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Why H.R. Giger’s Alien design is still iconic decades later

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When Alien arrived in theaters in May 1979, it introduced us to a horror icon: the predatory Xenomorph. In his latest video, Kristian Williams takes a look at H.R. Geiger’s infamous design and investigates how and why it has resonated over decades.

Williams typically focuses on animation for his video essays. Fittingly, he takes a close look at one of the things that really makes the original Alien so good: H.R. Giger’s incredible artwork.

Giger was a Swiss artist who had studied architecture and industrial design and produced surreal, gothic artwork. Alien screenwriter Dan O’Bannon had met Giger while the two had been involved with Alejandro Jodorowsky’s failed Dune movie, and he recommended that the artist be brought on to Alien help inspire the look of the film’s titular antagonist. Director Ridley Scott was taken with Giger’s work, and ultimately pulled the creature directly from one of his illustrations.

Giger noted that he wanted it to be beautiful and graceful

Williams points to a couple of things that make the Xenomorph such a lasting icon, and how that fed into the story itself. The creature is deeply unsettling, a weird mash-up of human and alien that departs from what film has typically used for creatures to that point. Giger noted that he wanted it to be beautiful and graceful, rather than something that’s gross or disgusting. It’s "a distorted, biomechanical reflection of man," Williams explains, and its terrifying nature comes down to its simplicity. It is the perfect killing machine, which is reflected in its violent physiology, something that ultimately drives the plot of the film.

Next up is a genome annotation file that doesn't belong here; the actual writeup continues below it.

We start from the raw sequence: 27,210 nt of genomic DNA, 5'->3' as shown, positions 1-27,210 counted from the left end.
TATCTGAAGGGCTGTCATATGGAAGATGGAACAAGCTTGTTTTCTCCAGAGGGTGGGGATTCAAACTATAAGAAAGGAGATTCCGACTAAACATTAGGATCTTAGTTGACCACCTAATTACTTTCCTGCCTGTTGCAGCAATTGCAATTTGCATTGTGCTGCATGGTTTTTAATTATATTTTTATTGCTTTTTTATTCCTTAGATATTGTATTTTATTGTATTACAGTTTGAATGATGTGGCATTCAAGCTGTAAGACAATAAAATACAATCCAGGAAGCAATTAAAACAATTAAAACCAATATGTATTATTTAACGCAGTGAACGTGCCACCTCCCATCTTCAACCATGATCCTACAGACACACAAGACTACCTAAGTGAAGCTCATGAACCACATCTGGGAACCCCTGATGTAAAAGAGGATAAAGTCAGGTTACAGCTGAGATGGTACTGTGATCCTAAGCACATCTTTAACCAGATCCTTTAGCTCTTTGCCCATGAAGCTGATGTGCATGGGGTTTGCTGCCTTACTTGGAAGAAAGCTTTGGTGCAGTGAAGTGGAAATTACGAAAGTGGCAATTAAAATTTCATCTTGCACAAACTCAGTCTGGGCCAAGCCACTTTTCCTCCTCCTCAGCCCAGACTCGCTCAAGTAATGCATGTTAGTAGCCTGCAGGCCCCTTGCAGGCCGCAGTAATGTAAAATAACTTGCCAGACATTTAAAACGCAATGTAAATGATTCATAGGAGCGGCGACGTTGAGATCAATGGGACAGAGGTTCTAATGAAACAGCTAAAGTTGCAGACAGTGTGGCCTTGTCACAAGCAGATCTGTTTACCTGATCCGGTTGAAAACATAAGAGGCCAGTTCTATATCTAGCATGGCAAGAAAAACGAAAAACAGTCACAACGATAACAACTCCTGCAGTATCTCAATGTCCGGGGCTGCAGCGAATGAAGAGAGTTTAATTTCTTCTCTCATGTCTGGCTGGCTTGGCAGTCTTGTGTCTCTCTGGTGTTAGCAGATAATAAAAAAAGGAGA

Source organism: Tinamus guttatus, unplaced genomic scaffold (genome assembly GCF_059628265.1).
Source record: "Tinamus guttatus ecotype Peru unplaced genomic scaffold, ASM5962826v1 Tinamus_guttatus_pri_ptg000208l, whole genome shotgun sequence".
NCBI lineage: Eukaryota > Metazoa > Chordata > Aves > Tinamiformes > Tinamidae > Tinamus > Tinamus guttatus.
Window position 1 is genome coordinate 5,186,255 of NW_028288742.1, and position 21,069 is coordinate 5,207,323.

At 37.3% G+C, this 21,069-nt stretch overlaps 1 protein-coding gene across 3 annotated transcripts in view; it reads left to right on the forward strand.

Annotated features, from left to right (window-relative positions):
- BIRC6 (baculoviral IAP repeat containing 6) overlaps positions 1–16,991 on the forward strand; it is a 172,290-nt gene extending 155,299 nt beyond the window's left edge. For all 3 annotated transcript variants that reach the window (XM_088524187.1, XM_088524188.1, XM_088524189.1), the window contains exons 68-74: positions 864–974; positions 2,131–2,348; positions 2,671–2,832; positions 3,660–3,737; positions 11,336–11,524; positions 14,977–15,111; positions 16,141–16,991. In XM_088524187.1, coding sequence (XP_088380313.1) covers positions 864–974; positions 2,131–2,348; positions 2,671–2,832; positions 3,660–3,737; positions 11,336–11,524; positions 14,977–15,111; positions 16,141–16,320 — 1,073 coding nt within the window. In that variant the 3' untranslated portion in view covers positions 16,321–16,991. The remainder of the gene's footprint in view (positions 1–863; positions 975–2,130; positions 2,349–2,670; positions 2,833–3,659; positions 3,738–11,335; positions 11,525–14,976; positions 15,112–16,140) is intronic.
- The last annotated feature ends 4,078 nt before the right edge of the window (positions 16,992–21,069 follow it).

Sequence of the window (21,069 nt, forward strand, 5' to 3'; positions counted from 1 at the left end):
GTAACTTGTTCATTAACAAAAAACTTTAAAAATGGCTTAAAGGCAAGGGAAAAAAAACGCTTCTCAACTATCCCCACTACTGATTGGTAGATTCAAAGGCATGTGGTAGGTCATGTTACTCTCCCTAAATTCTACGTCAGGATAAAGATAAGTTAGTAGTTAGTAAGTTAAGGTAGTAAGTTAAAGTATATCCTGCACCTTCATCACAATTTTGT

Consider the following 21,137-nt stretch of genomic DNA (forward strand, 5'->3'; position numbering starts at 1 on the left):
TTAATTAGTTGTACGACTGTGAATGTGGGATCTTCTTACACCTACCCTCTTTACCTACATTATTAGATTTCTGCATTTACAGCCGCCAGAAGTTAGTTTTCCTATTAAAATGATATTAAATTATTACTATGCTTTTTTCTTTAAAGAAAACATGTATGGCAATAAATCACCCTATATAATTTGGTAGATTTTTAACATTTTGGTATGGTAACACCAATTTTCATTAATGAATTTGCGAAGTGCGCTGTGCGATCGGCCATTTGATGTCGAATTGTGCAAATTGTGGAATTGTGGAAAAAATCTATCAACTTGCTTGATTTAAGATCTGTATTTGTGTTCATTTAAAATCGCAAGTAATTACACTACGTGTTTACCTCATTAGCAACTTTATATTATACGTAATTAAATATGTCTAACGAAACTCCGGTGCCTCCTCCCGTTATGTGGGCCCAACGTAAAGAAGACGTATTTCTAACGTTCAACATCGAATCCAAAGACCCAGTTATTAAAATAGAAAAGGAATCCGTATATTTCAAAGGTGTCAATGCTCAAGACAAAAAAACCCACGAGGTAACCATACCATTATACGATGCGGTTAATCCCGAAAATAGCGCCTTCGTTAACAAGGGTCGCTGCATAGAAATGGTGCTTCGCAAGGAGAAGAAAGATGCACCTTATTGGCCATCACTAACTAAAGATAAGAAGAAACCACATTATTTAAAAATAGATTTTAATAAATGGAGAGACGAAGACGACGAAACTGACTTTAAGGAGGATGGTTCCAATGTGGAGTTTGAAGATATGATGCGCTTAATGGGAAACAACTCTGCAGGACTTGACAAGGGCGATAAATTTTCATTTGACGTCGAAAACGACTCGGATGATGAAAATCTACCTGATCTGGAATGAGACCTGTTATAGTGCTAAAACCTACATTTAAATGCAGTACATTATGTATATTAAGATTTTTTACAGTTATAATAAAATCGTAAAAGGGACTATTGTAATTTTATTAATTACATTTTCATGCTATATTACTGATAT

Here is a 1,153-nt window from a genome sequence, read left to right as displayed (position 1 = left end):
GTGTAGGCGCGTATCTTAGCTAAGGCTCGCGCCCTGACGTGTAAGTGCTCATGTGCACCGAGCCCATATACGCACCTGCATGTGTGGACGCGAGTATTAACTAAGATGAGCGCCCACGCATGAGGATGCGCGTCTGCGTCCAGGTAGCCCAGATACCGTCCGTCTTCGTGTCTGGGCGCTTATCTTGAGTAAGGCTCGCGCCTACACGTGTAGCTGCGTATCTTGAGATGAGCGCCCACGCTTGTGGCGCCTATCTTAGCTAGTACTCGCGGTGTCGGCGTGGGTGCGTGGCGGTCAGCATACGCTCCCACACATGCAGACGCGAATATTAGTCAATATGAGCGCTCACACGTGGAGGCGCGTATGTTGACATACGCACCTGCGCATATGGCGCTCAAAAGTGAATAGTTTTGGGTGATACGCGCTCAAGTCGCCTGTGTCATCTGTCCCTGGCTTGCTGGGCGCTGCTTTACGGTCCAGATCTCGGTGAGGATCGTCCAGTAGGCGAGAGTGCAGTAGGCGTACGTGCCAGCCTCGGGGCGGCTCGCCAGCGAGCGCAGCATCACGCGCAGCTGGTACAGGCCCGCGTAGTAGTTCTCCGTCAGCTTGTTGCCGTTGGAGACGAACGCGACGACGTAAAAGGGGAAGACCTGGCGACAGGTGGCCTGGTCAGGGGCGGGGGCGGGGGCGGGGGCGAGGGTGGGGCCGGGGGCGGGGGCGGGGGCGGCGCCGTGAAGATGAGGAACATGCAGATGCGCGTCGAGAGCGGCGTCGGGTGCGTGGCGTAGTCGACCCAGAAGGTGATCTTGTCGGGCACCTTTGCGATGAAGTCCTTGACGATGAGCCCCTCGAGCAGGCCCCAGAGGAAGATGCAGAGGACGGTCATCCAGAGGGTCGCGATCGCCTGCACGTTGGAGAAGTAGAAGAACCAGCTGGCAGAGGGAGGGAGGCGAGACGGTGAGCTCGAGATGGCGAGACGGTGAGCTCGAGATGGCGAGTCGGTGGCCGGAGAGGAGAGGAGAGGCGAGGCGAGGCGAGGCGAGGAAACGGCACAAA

Giger’s aesthetic informed the broader production design for the movie. Williams notes that the artist had been brought on to "shape the entirety of LV-426," the film’s central setting, to keep that disturbing look and feel, while another artist created all of the human-created environments. It was "two separate brains working on two different worlds," Ridley Scott says. Giger helped design many of the sets and costumes, including the Xenomorph — which included a real human skull. Williams goes on to say that because Giger was coming in from outside of the film industry, he was able to bring some real originality to the production design.

Williams notes that the Xenomorph has no equal in film, and he’s completely right: there are few icons that come anywhere close to matching the horrifying nature of Giger’s creation, and it’s likely to stay that way.